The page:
This issue comes up all the time where someone's car is being searched, and then the police or agents find something illegal, and then they're charged at the federal level, and that person is saying, I don't understand how or why the police/feds can search my car.
A lot of times, what I see is that it's not the feds that are searching the car. The feds are investigating it or brought into the investigation post-search.
So, now, the person said the police illegally stopped me, or the police illegally searched me, and I don't think the federal government should be able to use that evidence against me.
So, the rules as they relate to searches of cars at the federal level — and the reason I say at the federal level is that if you're charged with a federal case, you're entitled to challenge that search and argue that it was, in fact, an illegal search.
And this can be done by way of a motion in front of a federal judge arguing that a search of the car was illegal and the authorities violated your rights. It doesn't matter whether those authorities are, in fact, federal agents.
They can even be state police searching your car, but you're being charged with a federal case. I've had a bunch of cases where the state police find vast quantities of drugs after a search, and I end up filing a motion on behalf of my client to challenge the search, or maybe other illegal items are found.
There's a whole list of things that can be found during a search, and then you end up getting charged at the federal level for whatever reason, and now you need to try to challenge the search. Our Federal criminal defense lawyers will review further below.
What Are the Federal Criminal Search and Seizure Laws?
Under the Fourth Amendment of the United States Constitution, all citizens have a right to be protected from unlawful searches and seizures of their persons, houses, papers, and effects.
However, if there is sufficient “probable cause,” law enforcement may be able to search and seize items without a warrant. United States Supreme Court has described the probable cause as a “fair probability evidence of a crime will be found in a particular place.”
When a federal law enforcement agency, such as the Federal Bureau of Investigation (FBI), has a valid reason to believe you are involved in criminal conduct, it can pursue a warrant to search your property. To get a federal warrant, however, they have to:
- present a written affidavit to a magistrate,
- lists all the reasons they believe you committed a crime, and
- why do they believe the evidence of this can be found on your property.
While federal laws allow agents a right to search, there are limitations. The federal criminal justice system is complex, and you need to ensure your constitutional rights are protected. It's essential to understand the exceptions to the rule, especially in vehicle searches.
What Are the Exceptions to the Warrant Requirement?
The exceptions will vary based on the type of property law enforcement is attempting to search or seize. For instance, the exceptions covering cell phones differ from those for bags or purses. However, the exceptions to a warrant include:
- If the police have consent to search the property or vehicle;
- If someone is lawfully arrested and the police are seeking a weapon that can be used against them or is evidence in a crime and could be destroyed;
- Searches that occur at international borders;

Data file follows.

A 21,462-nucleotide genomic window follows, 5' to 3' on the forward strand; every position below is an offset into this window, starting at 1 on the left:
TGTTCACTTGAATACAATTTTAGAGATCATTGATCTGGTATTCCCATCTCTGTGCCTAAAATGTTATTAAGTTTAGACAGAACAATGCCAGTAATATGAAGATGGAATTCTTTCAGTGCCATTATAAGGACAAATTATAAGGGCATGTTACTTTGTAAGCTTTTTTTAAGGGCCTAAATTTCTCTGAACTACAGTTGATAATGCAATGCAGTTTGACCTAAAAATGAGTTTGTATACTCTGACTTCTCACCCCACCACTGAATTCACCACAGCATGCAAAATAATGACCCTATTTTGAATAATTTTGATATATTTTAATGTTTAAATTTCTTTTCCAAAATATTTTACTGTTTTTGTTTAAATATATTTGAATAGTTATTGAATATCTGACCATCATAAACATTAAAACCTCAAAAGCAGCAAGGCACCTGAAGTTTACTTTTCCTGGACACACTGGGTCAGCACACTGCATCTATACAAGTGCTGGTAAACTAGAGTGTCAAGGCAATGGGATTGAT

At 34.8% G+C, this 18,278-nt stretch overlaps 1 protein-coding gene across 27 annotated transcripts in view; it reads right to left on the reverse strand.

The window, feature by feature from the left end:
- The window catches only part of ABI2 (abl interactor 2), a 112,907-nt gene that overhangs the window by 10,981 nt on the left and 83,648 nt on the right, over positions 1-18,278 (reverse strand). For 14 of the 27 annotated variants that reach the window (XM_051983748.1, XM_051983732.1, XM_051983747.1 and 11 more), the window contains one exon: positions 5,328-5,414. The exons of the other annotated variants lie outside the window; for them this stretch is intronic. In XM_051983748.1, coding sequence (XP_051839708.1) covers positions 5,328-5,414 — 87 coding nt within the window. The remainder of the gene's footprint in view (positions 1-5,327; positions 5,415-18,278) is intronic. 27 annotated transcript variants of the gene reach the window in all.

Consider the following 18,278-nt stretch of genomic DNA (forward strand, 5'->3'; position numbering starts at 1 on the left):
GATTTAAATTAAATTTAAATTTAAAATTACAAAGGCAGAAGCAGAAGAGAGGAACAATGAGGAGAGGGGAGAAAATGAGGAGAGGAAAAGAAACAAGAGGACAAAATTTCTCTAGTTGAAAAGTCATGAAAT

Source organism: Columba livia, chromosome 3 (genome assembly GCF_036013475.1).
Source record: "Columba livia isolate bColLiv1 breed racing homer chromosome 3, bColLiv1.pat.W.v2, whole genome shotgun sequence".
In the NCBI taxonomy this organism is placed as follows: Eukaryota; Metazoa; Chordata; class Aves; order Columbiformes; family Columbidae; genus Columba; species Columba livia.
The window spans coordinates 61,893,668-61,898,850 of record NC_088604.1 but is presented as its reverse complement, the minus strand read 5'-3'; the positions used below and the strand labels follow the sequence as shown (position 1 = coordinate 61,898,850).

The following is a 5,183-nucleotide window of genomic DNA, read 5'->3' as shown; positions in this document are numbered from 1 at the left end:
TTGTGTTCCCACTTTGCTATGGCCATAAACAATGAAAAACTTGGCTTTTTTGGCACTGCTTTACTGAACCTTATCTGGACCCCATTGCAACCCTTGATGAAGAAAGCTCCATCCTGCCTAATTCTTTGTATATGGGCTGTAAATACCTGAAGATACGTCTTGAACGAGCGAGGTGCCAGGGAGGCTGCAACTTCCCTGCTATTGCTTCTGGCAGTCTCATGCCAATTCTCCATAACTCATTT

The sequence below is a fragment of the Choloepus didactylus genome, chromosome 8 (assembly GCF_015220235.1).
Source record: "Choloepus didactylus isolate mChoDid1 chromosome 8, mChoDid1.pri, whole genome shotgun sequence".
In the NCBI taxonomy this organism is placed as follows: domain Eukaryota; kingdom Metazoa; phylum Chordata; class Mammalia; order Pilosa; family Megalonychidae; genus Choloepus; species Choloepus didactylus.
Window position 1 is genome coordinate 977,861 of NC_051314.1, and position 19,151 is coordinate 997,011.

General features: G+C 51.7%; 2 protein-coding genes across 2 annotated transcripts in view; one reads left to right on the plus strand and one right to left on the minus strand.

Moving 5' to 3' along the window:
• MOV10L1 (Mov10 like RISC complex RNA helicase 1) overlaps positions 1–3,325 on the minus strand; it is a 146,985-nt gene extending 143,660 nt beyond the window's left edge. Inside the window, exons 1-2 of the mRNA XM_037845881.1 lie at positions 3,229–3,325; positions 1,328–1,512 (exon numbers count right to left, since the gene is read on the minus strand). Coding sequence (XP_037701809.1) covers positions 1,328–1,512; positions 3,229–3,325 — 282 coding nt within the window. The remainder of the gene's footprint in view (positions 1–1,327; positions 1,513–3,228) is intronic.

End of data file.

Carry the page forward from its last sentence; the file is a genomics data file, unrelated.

- Vehicle searches when police have probable cause to believe the vehicle contains pertinent evidence;
- Any Items that are in plain view of police and are incriminating;
- Emergencies where searches or seizures are necessary to prevent physical harm or property damage or to find a suspect who fled;
- Terry stops, which is a stop and frisk when a suspect is temporarily detained, and police are looking for weapons that may be used against them;
- Situations where someone has no reasonable probability of privacy.
Did federal officials overstep their legal authority with a warrantless search? If federal law enforcement officials searched for your person or property without a warrant, they might not have had the right to do it.
This means it might be possible to challenge the legality of a search and seizure of property or a person, but a lawyer must first establish sufficient legal grounds for such a claim.
Can You Challenge the Vehicle Search?
Possibly. We have you come in, sit down, and we go over the facts and details. Hopefully, there's video evidence of what happened from the police officer's vehicle or bodycam that we can try to use to help challenge the search and then compare that with the police report.
You'll be surprised how the bodycam evidence of police officers can sometimes differ significantly from their actual police report. You would think they would review the bodycam and ensure that whatever they put in the police report matched it.
Still, for whatever reason, sometimes they're too lazy or not sophisticated enough to do that, and that can be ripe for a federal challenge to a search conducted by either the feds or the state police.
So, if you've got a federal case and you're looking to challenge the search for a vehicle, you've come to the right place. There are all sorts of rules related to that, usually controlled by the Supreme Court, coming up with cases and then using those cases to set the law of the land regarding searches of vehicles.
I encourage you to pick up the phone. Ask for a meeting with Ron Hedding, either over the phone or in person.
We can talk about the search, and we can talk about what you can do to defend yourself in your federal criminal case best. The Hedding Law Firm provides a free case review via phone or contact form.